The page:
Following comments may be helpful in context of next week's ASEAN Heads of Mission meeting.
A major area of potential disagreement between Indonesia and Portugal is the London 'understanding' on Indonesian assistance to APODETI.
- Lisbon's agreement to 'discreet' measures by Indonesia probably does not coincide with Jakarta's understanding that they will be permitted to create circumstances which will make integration 'a foregone conclusion'. Any testing of this understanding by the Indonesians could have important implications.
- Lisbon would accept integration if the people choose it. Indonesian help for APODETI, in a discreet way, would be tolerated e.g. probably financial support, training in Indonesia etc. The Portuguese Government however has built up a myth about the purity and idealism of its decolonisation and a thinly disguised or overt Indonesian operation within Timor's borders would not be condoned (even though, at the same time, an open invasion would not be resisted militarily).
- In their relations with Indonesia, the Portuguese are torn between their new-found 'affinity and brotherhood' with the Third World and their ideological progressivism. Ideologically, the two military regimes are poles apart and any Indonesian testing of the London agreement by overt action would be likely to bring the latter sentiment to the fore. If pushed in this way by the Indonesians, a pro-independence position would be very difficult for the Portuguese to avoid. Political pressures in Lisbon would then be for independence. If in addition pressure came from black Africa, especially the former Portuguese territories, the Portuguese would not want to see the whole of their decolonisation policy compromised by events in Timor. (Portugal's relations with Africa have a greater priority than relations with Indonesia.)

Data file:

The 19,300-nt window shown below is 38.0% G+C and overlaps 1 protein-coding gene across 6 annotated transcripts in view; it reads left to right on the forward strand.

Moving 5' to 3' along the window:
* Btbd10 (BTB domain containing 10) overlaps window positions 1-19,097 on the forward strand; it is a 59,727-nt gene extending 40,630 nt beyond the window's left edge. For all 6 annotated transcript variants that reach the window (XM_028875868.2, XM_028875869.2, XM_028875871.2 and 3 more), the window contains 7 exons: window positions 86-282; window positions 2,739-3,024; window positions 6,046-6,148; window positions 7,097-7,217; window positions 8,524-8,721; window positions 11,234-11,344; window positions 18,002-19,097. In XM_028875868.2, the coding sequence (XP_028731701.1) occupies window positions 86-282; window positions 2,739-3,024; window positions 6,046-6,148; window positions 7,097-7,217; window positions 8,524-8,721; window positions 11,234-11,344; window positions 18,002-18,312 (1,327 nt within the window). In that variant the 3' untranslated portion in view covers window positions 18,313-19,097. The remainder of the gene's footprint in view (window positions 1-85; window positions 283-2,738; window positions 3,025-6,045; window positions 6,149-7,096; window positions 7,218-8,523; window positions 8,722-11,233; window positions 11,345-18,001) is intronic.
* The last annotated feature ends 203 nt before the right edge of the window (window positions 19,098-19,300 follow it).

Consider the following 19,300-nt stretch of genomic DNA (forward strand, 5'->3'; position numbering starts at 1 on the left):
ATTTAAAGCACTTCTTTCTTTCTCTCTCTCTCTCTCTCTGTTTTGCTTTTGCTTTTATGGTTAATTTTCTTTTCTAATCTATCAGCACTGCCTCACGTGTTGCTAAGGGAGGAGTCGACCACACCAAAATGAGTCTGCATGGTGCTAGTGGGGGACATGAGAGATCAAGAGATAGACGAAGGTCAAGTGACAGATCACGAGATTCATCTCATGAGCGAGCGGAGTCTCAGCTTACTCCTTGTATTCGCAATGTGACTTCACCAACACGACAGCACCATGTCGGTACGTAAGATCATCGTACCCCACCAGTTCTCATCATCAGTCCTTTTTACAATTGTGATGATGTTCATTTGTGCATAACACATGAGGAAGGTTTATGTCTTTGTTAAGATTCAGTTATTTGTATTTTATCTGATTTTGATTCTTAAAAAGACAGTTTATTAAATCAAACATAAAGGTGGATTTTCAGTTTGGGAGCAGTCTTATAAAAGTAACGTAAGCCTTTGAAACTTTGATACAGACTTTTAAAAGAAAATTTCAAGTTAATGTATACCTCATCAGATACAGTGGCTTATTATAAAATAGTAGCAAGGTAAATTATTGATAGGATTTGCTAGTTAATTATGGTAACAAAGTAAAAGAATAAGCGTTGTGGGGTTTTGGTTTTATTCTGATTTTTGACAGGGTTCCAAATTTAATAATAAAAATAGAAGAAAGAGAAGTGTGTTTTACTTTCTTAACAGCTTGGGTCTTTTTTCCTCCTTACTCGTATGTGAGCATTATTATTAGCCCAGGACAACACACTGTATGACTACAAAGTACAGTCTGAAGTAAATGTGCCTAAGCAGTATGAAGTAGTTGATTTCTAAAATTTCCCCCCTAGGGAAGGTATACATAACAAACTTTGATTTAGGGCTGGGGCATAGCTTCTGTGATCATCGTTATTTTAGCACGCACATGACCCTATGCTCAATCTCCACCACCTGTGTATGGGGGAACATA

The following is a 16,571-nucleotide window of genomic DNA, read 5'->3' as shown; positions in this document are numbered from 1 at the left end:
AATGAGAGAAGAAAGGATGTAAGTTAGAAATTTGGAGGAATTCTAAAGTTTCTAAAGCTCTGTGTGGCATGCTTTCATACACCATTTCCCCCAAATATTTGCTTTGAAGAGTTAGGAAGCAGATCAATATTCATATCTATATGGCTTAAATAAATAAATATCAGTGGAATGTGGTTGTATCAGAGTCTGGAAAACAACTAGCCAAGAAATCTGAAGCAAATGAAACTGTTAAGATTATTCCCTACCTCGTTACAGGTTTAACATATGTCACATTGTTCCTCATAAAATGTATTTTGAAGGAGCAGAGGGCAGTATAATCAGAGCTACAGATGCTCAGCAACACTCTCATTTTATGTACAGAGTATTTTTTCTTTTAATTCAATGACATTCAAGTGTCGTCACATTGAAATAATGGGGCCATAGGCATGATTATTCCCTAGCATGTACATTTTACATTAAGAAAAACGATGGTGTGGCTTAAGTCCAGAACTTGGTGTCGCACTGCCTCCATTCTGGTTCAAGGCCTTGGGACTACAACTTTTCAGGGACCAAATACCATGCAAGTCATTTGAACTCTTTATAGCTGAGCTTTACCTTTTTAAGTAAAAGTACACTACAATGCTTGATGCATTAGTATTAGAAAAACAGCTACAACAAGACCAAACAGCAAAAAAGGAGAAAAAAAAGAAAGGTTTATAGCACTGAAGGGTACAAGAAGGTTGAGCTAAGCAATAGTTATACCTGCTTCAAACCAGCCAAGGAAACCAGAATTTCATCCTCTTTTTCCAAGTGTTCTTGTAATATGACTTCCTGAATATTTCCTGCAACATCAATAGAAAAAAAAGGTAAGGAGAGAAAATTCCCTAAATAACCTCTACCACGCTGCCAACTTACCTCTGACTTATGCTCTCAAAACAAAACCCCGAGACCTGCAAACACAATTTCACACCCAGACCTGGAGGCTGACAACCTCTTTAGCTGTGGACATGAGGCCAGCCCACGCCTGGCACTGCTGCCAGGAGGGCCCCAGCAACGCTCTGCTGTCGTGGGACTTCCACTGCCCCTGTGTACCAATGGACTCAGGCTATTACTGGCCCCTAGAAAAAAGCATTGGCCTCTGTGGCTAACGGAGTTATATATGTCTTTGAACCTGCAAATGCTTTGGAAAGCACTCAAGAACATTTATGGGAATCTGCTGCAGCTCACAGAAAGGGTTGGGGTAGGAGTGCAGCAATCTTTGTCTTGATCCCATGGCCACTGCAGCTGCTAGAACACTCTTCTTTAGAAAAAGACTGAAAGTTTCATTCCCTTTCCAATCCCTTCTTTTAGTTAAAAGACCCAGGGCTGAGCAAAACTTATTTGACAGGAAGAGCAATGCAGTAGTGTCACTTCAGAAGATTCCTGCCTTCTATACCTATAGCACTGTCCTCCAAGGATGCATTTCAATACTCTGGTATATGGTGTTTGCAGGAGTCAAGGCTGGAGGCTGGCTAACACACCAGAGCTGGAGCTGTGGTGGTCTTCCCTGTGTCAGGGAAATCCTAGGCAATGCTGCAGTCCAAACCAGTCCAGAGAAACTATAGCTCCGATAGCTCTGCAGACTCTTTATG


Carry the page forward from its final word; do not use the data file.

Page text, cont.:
- For the time being, however, policy-making on Timor is in the hands of moderates (Santos, Alves, Campinos-the more radical Major Mota being at the moment in the minority).lf the decolonisation process they have designed proceeds without any problems, this is likely to remain the case. You should be aware, however, that Timor is one of the few policy areas that remains in the hands of moderates in Lisbon. The trend is against the moderates and any change in policy-makers on Timor could only be for the worse from the Indonesian point of view. (This is something the Indonesian Charge has mentioned to us.) You should also be aware that Almeida Santos' Ministry (and presumably his own position) will be dissolved at the end of the year after Angolan independence. Timor and other residual issues will then pass to the Foreign Ministry.
If events proceed smoothly Portugal will probably be prepared to stay in Timor for at least another three years. Earlier suggestions of up to eight years no longer seem realistic. (This appears to have been born[e] out by reports of the new draft law on Timor.) The actual time, despite whatever timetable is now agreed on, will probably depend on the gravity of Portugal's economic situation and the amount of assistance it receives in Timor from third countries. Timor policy is likely to remain in the hands of the moderates for the foreseeable future, unless decolonisation ceases to proceed smoothly, or unless overt action by Indonesia projects the issue into more prominence in Lisbon. 1
[NAA: A10463, 801/13/1111, x]